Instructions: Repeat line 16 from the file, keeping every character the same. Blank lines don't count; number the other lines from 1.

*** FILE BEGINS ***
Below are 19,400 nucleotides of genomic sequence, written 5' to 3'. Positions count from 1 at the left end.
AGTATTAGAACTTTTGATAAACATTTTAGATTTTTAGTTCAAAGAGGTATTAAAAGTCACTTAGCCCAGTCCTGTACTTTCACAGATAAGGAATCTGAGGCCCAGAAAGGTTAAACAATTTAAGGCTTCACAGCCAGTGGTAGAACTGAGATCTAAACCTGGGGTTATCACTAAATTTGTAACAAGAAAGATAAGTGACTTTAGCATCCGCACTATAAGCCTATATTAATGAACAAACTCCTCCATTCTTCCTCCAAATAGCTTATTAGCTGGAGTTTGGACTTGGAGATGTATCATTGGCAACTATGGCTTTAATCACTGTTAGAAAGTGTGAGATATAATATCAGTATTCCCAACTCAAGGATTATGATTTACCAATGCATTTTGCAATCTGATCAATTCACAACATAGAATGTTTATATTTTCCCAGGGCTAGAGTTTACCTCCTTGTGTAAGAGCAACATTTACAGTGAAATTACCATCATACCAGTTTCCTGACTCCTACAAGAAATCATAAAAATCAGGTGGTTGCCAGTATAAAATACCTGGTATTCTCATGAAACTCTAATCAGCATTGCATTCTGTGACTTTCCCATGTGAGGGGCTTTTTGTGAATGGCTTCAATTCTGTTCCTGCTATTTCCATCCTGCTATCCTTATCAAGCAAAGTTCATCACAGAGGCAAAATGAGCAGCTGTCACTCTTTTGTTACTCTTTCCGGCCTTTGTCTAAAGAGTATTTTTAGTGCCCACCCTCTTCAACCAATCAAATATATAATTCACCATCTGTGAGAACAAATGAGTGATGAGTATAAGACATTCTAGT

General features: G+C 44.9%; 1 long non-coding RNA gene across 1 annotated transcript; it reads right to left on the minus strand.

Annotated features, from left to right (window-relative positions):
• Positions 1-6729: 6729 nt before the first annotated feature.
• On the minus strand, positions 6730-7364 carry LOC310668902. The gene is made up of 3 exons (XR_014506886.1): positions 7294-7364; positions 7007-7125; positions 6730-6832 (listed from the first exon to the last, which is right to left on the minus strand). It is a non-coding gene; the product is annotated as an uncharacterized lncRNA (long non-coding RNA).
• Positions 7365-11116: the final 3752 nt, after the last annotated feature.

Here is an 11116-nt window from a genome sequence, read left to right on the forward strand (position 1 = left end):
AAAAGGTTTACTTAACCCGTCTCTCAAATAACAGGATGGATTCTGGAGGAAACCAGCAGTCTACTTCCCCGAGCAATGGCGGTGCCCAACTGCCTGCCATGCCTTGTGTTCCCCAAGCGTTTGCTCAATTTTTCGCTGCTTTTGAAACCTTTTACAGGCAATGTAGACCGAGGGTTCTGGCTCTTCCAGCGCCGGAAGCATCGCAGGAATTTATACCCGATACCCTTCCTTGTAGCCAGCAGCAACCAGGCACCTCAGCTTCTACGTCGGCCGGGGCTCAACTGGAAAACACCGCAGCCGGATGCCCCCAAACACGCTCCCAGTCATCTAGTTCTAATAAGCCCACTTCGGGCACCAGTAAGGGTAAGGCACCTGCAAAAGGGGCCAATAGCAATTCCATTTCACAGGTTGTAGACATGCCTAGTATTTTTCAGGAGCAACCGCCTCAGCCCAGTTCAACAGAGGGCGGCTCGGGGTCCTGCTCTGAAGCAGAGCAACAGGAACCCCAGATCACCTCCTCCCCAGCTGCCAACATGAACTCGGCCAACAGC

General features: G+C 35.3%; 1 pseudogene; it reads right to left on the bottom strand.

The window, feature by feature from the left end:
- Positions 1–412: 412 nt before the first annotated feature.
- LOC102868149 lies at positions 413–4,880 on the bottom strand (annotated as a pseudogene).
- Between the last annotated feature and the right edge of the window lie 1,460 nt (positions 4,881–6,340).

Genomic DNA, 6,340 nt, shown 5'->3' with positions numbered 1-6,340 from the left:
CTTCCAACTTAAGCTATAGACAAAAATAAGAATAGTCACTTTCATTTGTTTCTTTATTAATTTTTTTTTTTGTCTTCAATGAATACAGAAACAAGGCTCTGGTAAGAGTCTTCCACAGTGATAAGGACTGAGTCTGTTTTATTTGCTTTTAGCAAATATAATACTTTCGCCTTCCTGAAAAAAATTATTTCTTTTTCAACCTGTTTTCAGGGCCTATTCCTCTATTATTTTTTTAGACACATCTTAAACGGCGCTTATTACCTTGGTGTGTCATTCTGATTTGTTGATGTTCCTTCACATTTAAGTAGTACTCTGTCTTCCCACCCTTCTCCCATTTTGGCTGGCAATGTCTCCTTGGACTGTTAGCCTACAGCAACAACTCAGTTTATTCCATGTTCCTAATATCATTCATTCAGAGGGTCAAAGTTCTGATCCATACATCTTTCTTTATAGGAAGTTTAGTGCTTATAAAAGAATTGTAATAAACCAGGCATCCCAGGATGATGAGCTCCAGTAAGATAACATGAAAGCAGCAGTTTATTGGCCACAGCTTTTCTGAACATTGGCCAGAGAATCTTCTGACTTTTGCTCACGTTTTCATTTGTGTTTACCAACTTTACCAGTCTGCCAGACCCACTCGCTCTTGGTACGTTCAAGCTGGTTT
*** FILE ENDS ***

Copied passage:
CTTCCAACTTAAGCTATAGACAAAAATAAGAATAGTCACTTTCATTTGTTTCTTTATTAATTTTTTTTTTTGTCTTCAATGAATACAGAAACAAGGCTCTGGTAAGAGTCTTCCACAGTGATAAGGACTGAGTCTGTTTTATTTGCTTTTAGCAAATATAATACTTTCGCCTTCCTGAAAAAAATTATTTCTTTTTCAACCTGTTTTCAGGGCCTATTCCTCTATTATTTTTTTAGACACATCTTAAACGGCGCTTATTACCTTGGTGTGTCATTCTGATTTGTTGATGTTCCTTCACATTTAAGTAGTACTCTGTCTTCCCACCCTTCTCCCATTTTGGCTGGCAATGTCTCCTTGGACTGTTAGCCTACAGCAACAACTCAGTTTATTCCATGTTCCTAATATCATTCATTCAGAGGGTCAAAGTTCTGATCCATACATCTTTCTTTATAGGAAGTTTAGTGCTTATAAAAGAATTGTAATAAACCAGGCATCCCAGGATGATGAGCTCCAGTAAGATAACATGAAAGCAGCAGTTTATTGGCCACAGCTTTTCTGAACATTGGCCAGAGAATCTTCTGACTTTTGCTCACGTTTTCATTTGTGTTTACCAACTTTACCAGTCTGCCAGACCCACTCGCTCTTGGTACGTTCAAGCTGGTTT